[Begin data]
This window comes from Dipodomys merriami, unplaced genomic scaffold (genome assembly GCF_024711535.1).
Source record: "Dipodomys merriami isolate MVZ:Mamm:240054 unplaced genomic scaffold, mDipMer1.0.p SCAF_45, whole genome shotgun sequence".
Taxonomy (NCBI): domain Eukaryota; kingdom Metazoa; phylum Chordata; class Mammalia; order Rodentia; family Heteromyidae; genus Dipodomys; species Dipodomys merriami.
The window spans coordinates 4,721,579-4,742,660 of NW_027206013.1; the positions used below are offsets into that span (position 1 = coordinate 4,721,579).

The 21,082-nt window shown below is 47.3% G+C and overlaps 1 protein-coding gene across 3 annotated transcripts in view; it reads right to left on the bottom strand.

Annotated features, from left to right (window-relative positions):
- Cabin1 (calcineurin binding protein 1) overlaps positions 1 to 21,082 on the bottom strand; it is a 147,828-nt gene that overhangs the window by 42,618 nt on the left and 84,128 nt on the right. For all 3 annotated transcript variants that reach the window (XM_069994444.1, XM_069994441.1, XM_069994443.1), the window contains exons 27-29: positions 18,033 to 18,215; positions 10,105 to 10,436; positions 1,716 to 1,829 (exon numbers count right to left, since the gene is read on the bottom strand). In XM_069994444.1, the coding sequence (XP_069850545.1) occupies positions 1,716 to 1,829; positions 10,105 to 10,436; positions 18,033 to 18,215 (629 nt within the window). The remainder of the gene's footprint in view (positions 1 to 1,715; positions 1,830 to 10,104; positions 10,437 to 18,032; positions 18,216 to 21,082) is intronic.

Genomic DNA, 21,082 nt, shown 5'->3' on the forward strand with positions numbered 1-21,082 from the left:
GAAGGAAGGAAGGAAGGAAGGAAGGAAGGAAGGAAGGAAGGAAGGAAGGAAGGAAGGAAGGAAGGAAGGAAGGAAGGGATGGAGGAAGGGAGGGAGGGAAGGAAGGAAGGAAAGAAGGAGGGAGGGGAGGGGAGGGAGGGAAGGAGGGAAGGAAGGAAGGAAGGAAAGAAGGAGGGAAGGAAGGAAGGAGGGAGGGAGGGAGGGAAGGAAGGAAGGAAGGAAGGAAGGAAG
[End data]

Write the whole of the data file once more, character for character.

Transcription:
This window comes from Dipodomys merriami, unplaced genomic scaffold (genome assembly GCF_024711535.1).
Source record: "Dipodomys merriami isolate MVZ:Mamm:240054 unplaced genomic scaffold, mDipMer1.0.p SCAF_45, whole genome shotgun sequence".
Taxonomy (NCBI): domain Eukaryota; kingdom Metazoa; phylum Chordata; class Mammalia; order Rodentia; family Heteromyidae; genus Dipodomys; species Dipodomys merriami.
The window spans coordinates 4,721,579-4,742,660 of NW_027206013.1; the positions used below are offsets into that span (position 1 = coordinate 4,721,579).

The 21,082-nt window shown below is 47.3% G+C and overlaps 1 protein-coding gene across 3 annotated transcripts in view; it reads right to left on the bottom strand.

Annotated features, from left to right (window-relative positions):
- Cabin1 (calcineurin binding protein 1) overlaps positions 1 to 21,082 on the bottom strand; it is a 147,828-nt gene that overhangs the window by 42,618 nt on the left and 84,128 nt on the right. For all 3 annotated transcript variants that reach the window (XM_069994444.1, XM_069994441.1, XM_069994443.1), the window contains exons 27-29: positions 18,033 to 18,215; positions 10,105 to 10,436; positions 1,716 to 1,829 (exon numbers count right to left, since the gene is read on the bottom strand). In XM_069994444.1, the coding sequence (XP_069850545.1) occupies positions 1,716 to 1,829; positions 10,105 to 10,436; positions 18,033 to 18,215 (629 nt within the window). The remainder of the gene's footprint in view (positions 1 to 1,715; positions 1,830 to 10,104; positions 10,437 to 18,032; positions 18,216 to 21,082) is intronic.

Genomic DNA, 21,082 nt, shown 5'->3' on the forward strand with positions numbered 1-21,082 from the left:
GAAGGAAGGAAGGAAGGAAGGAAGGAAGGAAGGAAGGAAGGAAGGAAGGAAGGAAGGAAGGAAGGAAGGAAGGAAGGGATGGAGGAAGGGAGGGAGGGAAGGAAGGAAGGAAAGAAGGAGGGAGGGGAGGGGAGGGAGGGAAGGAGGGAAGGAAGGAAGGAAGGAAAGAAGGAGGGAAGGAAGGAAGGAGGGAGGGAGGGAGGGAAGGAAGGAAGGAAGGAAGGAAGGAAG